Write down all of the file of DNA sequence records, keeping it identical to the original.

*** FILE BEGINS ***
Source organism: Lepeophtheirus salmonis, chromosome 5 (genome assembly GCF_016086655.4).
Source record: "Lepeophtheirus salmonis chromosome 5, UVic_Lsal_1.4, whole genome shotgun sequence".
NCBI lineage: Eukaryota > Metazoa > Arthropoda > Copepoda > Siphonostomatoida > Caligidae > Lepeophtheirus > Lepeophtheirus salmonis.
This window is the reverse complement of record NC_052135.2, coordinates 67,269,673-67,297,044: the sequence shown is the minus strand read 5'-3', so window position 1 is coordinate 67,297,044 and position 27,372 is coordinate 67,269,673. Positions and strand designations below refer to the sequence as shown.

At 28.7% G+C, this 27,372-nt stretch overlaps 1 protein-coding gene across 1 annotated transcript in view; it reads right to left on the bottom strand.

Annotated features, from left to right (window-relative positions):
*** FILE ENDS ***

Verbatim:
Source organism: Lepeophtheirus salmonis, chromosome 5 (genome assembly GCF_016086655.4).
Source record: "Lepeophtheirus salmonis chromosome 5, UVic_Lsal_1.4, whole genome shotgun sequence".
NCBI lineage: Eukaryota > Metazoa > Arthropoda > Copepoda > Siphonostomatoida > Caligidae > Lepeophtheirus > Lepeophtheirus salmonis.
This window is the reverse complement of record NC_052135.2, coordinates 67,269,673-67,297,044: the sequence shown is the minus strand read 5'-3', so window position 1 is coordinate 67,297,044 and position 27,372 is coordinate 67,269,673. Positions and strand designations below refer to the sequence as shown.

At 28.7% G+C, this 27,372-nt stretch overlaps 1 protein-coding gene across 1 annotated transcript in view; it reads right to left on the bottom strand.

Annotated features, from left to right (window-relative positions):